So long my son poster 1“Time stopped moving for us a long time ago” the hero of Wang Xiaoshuai’s So Long, My Son (地久天长, Dì Jiǔ Tiān Cháng) sadly intones, a melancholy relic of another era lightyears away from the gleaming spires of the new China. Following two families over thirty years at the close of the 20th century, Wang’s film, perhaps unlike those of his contemporaries, is not so much quietly angry as filled with tremendous sadness and an unquiet grief for the things which were taken from those who found themselves betrayed by an unforgiving, rigidly oppressive regime.

In the early 1980s, two boys, brothers in all but blood, sit by a river. One is too timid to go in because he cannot swim, while the other, irritated, tries to coax his friend with the promise that they will stay by the shore and he will be there to protect him. Sometime later, we see that a boy has drowned, his parents running fast towards the hospital with the body in their arms but all to no avail. This single event, just one of many ordinary tragedies, is the fracturing point in lives of six previously close friends whose easy, familial relationship is instantly shattered by unspeakable guilt and irresolvable shame.

Liu Yaojun (Wang Jingchun) and his wife Wang Liyun (Yong Mei) have lost their only son, Xingxing, but as someone later points out he needn’t have been their only son if weren’t for the oppressive and needlessly draconian One Child Policy. Haiyan (Ai Liya), the mother of the other boy Haohao and wife of Yaojun’s best friend Yingming (Xu Cheng), rose quickly in the party hierarchy following the end of the Cultural Revolution, becoming ambitious and seduced by her own sense of power. On learning that Liyun had become pregnant with a second child, she marched her friend to the hospital and forced her to undergo an abortion during which Liyun almost died and was left infertile.

The couple lose both their children in the same room, passing underneath the single character for “quiet” that tries to silence even their grief in the face of such cruelty. Silence comes to define their relationships with their former friends who are by turns unsure how to speak to them in the wake of intense tragedy, and fully aware of their complicity. Yaojun and Liyun forgive all. Having lost their own son they only want the best for Haohao, hoping that he is young enough to simply forget the incident and go on with his life, but as the older Haohao later says the guilt became like a tree inside of him that grew as he grew. The silence, more than the guilt or the sorrow, destroys their friendship and makes reconciliation impossible.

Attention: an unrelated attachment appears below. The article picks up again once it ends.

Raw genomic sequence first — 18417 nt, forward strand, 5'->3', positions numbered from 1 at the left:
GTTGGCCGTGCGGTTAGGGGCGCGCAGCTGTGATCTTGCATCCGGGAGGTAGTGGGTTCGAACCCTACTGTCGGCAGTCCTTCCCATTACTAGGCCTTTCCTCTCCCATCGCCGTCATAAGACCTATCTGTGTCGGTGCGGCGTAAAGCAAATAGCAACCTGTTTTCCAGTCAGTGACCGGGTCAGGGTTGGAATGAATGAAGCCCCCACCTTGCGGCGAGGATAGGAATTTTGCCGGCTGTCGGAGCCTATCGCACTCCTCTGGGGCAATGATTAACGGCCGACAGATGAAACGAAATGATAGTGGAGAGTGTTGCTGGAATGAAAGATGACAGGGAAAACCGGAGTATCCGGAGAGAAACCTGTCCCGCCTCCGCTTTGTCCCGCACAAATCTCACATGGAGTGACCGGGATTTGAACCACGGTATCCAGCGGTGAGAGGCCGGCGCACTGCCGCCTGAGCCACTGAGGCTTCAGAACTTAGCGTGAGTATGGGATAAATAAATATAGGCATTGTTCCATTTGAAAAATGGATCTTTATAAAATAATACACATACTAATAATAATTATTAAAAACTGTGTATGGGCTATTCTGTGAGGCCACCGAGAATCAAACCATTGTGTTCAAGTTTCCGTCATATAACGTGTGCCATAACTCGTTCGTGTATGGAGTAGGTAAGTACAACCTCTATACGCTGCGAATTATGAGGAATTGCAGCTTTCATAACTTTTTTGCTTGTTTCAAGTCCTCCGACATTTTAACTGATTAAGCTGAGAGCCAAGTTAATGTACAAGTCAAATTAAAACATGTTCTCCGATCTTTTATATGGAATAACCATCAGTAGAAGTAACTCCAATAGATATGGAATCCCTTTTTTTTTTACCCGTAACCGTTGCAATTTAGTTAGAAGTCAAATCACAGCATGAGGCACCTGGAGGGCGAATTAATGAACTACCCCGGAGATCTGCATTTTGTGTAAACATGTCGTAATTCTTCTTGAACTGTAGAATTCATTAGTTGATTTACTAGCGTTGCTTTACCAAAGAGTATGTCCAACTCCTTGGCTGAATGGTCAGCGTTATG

Betrayed again, Yaojun and Liyun are two of many laid off from their previously guaranteed government factory jobs following the market reforms of the late ‘80s. To escape their grief they exile themselves to Fujian where they know no one and do not speak the dialect. We discover that they live with a rebellious teenager named Xingxing and wonder if somehow their son survived only to realise later that they have adopted an orphaned boy in a misguided attempt to replace the child they lost. Divided by their grief and frustrated hopes, Yaojun and Liyun grow apart. He drinks to escape his intense resentment towards his powerlessness in an oppressive society, while she yearns to repair their broken family but fears that Yaojun has already moved away from her.

Meanwhile, the modern China leaves them behind. Yingming starts a business and becomes a wealthy man, while Yaojun struggles on with a small repair shop. The couple return to their hometown and the flat they once lived in to find it exactly as it was when they left, improbably surviving while the rest of the factory complex has long been torn down. The statue of Chairman Mao is still there, but now he stands incongruously outside a giant shopping mall offering ironic comment on China’s rapid progress towards rampant capitalist consumerism. Haiyan, filled with shame and remorse, seeks reconciliation near the end of her life, but as others point out no one blames her for doing her job – she was a victim of the system too, if perhaps a willingly complicit one who allowed fear and need for approval to overrule her sense of humanity. Those were dark days in which one might be arrested and perhaps killed just for dancing. Following emotional rather than temporal logic, Wang’s non-linear tale bounces through 30 years of history as its stoic protagonists attempt to endure the cruelty of their times, but eventually lands on a note of hopeful restitution in which the “Everlasting Friendship” is finally restored and the family repaired, the silence broken and time in motion once again.


So Long, My Son was screened as part of the 2019 BFI London Film Festival.

International trailer (English subtitles)

Beijing Bicycle (十七岁的单车, Wang Xiaoshuai, 2001)